Fiat Fiorino

Our Rating: 4.5/5


  • Cheap to run
  • Lots of space


  • Electronic Stability is not standard on all models
  • Fairly basic design

Fiat Fiorino creates a stir

As some people say, great things come in small packages and that is so true of the Fiat Fiorino which manages to have a lot of space for such a small vehicle.

It’s made in the same factory that also produces the Peugeot Bipper and the Citroen Nemo and while all three vans share a lot of parts and design, the Fiat Fiorino has the best engine of them all.

In addition, the Fiat Fiorino is a cracking performer around town with lots of ability and it’s also a cheap van to run – most users should get around 66mpg from the diesel engines though economy is lower for the petrol version.

However, not having electronic stability control fitted as standard across the entire range may be problematic to some though it is an option and many buyers will find that the equipment specification is quite generous and the overall package is quite striking.


Reasons to buy

The Fiat Fiorino is a small van that provides a lot of options in terms of space and payload and it is certainly a good performer.

While it’s great around town with its abilities, the Fiorino isn’t quite so comfortable over long distances though it’s still a creditable performer at high speeds on short journeys.

Along with its excellent handling, the van also has a decent amount of kit on board, particularly for the models at the top end of the range.

In addition, it’s a very cheaper van to run but perhaps its greatest attraction is that its payload will easily match some of its competitors in the next segment up which will make it an attractive purchase for many who get a very well made van capable of carrying payloads off 660kg.

Running Costs

The Fiat Fiorino is powered by the firm’s 1.3 litre MultiJet diesel engine, which is a great performer, and unlike the Nemo or the Bipper, the Fiorino has the 95bhp version of the excellent engine all to itself.

The Fiorino also comes with a 75bhp output version of the 1.3 litre MultiJet and should return around 66mpg on the combined cycle and have CO2 emissions of 113g/km. This engine can be ordered with stop-start technology which is fitted as standard to the 95bhp engine.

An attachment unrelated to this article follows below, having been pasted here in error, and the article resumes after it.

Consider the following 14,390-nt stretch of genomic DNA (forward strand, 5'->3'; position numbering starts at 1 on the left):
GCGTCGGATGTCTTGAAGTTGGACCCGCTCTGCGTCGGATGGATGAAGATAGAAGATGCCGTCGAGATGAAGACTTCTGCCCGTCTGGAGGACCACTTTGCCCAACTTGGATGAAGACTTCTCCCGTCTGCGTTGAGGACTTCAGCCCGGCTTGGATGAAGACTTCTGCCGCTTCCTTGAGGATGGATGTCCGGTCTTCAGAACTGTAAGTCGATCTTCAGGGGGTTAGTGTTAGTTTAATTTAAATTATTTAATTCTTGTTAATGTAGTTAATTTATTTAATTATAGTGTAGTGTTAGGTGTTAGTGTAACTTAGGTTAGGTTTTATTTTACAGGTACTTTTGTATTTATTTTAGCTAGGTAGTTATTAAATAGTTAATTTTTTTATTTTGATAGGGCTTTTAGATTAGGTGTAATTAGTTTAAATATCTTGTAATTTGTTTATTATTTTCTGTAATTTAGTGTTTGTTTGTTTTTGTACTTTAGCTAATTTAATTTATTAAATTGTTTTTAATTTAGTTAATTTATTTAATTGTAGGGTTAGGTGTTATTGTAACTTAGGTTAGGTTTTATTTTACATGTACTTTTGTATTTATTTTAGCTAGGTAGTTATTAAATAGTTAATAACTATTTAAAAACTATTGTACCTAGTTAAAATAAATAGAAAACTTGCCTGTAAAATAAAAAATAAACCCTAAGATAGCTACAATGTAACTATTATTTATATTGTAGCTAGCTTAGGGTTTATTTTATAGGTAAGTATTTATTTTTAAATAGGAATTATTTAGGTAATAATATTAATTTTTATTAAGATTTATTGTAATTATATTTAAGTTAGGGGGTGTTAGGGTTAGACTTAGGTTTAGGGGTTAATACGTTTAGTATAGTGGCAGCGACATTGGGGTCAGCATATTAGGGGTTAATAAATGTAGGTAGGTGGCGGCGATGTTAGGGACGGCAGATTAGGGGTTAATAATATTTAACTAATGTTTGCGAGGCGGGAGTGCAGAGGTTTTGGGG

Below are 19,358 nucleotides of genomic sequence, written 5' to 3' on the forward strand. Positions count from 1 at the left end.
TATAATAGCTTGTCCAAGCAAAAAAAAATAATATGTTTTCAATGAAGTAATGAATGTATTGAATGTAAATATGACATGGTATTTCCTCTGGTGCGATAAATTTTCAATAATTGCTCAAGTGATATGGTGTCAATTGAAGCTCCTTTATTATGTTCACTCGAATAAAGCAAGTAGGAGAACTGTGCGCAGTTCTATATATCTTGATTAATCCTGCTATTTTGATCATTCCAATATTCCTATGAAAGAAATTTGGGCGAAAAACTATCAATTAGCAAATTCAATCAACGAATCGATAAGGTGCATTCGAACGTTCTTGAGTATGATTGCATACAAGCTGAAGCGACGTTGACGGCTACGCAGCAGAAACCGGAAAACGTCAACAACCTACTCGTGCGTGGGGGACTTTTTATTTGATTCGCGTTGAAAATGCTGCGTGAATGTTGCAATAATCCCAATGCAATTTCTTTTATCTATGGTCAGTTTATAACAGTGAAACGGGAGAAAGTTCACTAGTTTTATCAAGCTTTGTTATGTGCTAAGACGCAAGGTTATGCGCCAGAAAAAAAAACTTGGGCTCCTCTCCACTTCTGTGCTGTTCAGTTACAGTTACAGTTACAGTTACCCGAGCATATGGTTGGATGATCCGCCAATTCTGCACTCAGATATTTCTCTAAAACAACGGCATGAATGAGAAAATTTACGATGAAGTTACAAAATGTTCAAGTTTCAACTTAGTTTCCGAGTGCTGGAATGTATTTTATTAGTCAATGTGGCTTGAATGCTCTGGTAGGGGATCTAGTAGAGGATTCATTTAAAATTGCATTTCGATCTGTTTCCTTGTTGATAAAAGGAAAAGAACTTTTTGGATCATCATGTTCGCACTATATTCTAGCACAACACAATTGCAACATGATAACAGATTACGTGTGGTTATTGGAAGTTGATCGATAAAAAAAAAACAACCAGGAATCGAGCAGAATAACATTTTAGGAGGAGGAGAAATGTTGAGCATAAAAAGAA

In addition, there’s also a 1.4 litre petrol engine which has 73bhp should return around 44 mpg.

The Fiat Fiorino comes with a three-year, or 120,000 miles, warranty and oil change intervals are 21,000 miles. Fiat also point out that repair costs are low.

Load Space

It is hard to believe that a vehicle that is just 3.8 metres long can offer 2.5 cubic metres of load space though this can be extended by folding the passenger seat to 2.8 cubic metres.

Opt for the Fiat Fiorino Combi and buyers have the choice of a second row of seats that can be easily folded flat to create extra load space and in the Cargo model the passenger seat can also be folded to create more space.

On some models a sliding side door is fitted as standard which makes access easier and loading is easy since the ground to floor height is 530mm. There’s also an option to fit a second sliding door on board.

The Fiat Fiorino will carry a payload of 660kg which will match the cargo carrying abilities for vans in the next sector up such as the Renault Kangoo.

There are two versions of the van; the M1 is effectively a car-like specification and offers 175kg payload capacity but will seat five people while the N1 version will see for and carry 293kg.

Technology & Safety

A ladder bulkhead is fitted as standard on the Fiat Fiorino though there’s the option to have a glazed bulkhead and a full panel version.

Safety features include a driver’s airbag, and while electronic stability control is a standard feature on some models it’s an option for others.

There’s also ABS brakes with electronic brake force to distribution which should help in an emergency while other safety options include rear parking sensors and extra airbags for the passenger and side impact.

Fiat also provide the van with its Traction+ as an option which helps to provide extra grip for journeys over slippery conditions such as muddy lanes or work sites.


The first thing to notice is that the Fiat Fiorino is a nippy and agile performer; it’s excellent in urban environments with busy streets and the engines perform well even with a full payload.

So while the Fiorino is an excellent performer in towns it is a rather lacklustre out on the motorways at speed and over long distances.

Having said that Fiat haven’t designed it for that purpose though still quite good at high speeds on shorter journeys.

Whether the van is full or empty, the vehicle grips the road really well and the suspension deals with rough roads admirably.


The Fiat Fiorino is a comfortable car to drive, even for tall drivers, as there is plenty of space in the cabin. However, the cabin itself is rather basic though the driver’s seat provides plenty of support.

There’s also lumbar adjustment in the driver’s seat which is also height adjustable and the steering wheel is also adjustable to help find the most comfortable seating position.

Other models include electric windows, remote central locking while others get roof bars, electronic stability control and bigger wheels.

The Tecnico model comes with air con, stop-start, fog lights and a very good infotainment system.

This was the top model but Fiat have added the Fiorino Sportivo which comes with alloy wheels and the 95bhp engine. There’s also parking sensors and Bluetooth connectivity to help make it one of the best value vans in the segment.


Get a Quote on a Fiat Fiorino